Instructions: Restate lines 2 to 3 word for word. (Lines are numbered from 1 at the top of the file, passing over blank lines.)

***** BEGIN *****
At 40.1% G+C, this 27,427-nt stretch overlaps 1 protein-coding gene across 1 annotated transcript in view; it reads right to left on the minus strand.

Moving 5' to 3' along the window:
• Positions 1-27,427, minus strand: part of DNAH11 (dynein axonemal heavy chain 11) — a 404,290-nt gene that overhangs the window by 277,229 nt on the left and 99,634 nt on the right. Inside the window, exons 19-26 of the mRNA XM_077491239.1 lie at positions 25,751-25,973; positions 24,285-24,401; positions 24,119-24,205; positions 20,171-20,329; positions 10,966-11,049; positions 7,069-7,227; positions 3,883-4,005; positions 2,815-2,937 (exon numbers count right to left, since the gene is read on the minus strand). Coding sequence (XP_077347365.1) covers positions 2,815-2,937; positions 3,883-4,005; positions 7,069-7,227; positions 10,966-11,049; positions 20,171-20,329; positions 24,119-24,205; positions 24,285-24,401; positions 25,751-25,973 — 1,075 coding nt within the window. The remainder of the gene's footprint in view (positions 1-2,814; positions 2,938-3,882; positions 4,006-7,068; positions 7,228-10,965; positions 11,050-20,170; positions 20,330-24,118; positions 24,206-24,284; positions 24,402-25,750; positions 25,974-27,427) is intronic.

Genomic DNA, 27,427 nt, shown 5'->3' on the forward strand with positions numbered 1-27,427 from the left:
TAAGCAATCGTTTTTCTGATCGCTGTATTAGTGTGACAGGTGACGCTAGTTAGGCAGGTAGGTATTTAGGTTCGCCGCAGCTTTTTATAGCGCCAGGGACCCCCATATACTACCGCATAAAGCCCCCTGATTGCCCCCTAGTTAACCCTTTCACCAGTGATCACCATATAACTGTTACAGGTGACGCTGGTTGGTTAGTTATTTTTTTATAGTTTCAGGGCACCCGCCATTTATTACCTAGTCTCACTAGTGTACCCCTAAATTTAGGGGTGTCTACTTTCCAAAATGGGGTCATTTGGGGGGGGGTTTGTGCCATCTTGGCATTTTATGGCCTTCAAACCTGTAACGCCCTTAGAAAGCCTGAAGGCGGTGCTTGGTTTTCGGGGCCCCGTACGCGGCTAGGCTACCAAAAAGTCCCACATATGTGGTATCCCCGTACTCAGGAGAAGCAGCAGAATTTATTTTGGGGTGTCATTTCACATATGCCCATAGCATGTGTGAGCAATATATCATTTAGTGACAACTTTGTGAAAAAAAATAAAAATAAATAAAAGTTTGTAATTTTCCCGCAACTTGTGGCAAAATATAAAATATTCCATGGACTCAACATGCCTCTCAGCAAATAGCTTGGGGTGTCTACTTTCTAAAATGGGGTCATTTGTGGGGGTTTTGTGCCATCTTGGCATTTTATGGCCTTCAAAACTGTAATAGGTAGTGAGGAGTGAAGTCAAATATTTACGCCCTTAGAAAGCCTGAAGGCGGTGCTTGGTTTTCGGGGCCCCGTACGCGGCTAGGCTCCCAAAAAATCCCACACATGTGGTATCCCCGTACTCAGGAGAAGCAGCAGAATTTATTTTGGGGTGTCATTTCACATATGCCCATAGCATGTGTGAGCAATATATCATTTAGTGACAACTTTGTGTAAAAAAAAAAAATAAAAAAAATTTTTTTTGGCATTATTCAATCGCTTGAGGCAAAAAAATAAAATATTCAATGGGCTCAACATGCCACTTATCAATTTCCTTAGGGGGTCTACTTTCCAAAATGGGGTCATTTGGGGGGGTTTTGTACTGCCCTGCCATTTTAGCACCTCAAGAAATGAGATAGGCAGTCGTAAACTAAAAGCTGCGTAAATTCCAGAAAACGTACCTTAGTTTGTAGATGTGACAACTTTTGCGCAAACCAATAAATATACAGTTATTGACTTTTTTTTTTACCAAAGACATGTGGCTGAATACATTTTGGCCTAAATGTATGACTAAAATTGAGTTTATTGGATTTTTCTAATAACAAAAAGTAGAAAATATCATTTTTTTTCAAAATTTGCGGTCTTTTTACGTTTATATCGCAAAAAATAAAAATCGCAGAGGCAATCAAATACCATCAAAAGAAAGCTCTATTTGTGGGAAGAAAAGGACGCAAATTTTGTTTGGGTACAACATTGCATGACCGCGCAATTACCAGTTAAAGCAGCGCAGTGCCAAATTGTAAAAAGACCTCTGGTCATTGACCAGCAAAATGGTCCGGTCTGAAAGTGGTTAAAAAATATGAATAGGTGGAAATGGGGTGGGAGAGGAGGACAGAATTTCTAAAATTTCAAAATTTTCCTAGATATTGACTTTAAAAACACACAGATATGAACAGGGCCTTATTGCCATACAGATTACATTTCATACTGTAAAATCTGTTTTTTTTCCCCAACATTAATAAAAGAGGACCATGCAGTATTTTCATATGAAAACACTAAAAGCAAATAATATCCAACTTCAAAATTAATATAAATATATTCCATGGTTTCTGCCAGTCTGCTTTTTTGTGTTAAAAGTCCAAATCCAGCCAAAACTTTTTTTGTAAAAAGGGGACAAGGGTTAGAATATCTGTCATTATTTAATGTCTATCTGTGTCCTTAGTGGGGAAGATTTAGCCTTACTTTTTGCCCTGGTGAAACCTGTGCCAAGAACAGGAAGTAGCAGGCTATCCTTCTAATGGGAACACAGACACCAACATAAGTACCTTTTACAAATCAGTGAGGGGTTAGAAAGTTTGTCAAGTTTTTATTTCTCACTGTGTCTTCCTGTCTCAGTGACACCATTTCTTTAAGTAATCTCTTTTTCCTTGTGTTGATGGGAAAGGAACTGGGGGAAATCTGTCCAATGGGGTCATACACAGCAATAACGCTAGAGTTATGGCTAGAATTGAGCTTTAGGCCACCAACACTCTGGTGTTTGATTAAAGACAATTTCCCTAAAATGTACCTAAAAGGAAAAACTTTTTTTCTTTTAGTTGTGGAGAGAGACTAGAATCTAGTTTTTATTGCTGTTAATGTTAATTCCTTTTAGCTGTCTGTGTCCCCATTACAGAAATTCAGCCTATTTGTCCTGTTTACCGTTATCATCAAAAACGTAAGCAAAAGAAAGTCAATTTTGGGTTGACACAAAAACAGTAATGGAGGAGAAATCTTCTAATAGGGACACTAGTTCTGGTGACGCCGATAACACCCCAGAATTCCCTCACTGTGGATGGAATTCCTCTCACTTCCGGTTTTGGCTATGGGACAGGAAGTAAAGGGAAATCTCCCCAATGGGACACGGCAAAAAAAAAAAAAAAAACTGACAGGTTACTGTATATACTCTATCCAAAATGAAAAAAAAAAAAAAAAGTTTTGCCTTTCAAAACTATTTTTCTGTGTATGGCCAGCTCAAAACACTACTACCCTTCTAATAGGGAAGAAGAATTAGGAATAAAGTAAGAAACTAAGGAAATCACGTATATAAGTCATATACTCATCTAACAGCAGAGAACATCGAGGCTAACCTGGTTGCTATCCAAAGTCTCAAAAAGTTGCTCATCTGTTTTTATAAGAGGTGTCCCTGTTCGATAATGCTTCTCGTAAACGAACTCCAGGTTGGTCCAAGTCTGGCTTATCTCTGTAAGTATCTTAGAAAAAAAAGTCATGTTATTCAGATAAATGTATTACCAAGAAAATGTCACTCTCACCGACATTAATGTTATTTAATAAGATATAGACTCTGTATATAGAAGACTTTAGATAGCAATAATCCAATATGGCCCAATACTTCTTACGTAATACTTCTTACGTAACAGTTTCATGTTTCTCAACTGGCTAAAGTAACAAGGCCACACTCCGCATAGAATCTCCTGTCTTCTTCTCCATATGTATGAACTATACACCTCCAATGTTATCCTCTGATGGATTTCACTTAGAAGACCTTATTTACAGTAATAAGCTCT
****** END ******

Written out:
Moving 5' to 3' along the window:
• Positions 1-27,427, minus strand: part of DNAH11 (dynein axonemal heavy chain 11) — a 404,290-nt gene that overhangs the window by 277,229 nt on the left and 99,634 nt on the right. Inside the window, exons 19-26 of the mRNA XM_077491239.1 lie at positions 25,751-25,973; positions 24,285-24,401; positions 24,119-24,205; positions 20,171-20,329; positions 10,966-11,049; positions 7,069-7,227; positions 3,883-4,005; positions 2,815-2,937 (exon numbers count right to left, since the gene is read on the minus strand). Coding sequence (XP_077347365.1) covers positions 2,815-2,937; positions 3,883-4,005; positions 7,069-7,227; positions 10,966-11,049; positions 20,171-20,329; positions 24,119-24,205; positions 24,285-24,401; positions 25,751-25,973 — 1,075 coding nt within the window. The remainder of the gene's footprint in view (positions 1-2,814; positions 2,938-3,882; positions 4,006-7,068; positions 7,228-10,965; positions 11,050-20,170; positions 20,330-24,118; positions 24,206-24,284; positions 24,402-25,750; positions 25,974-27,427) is intronic.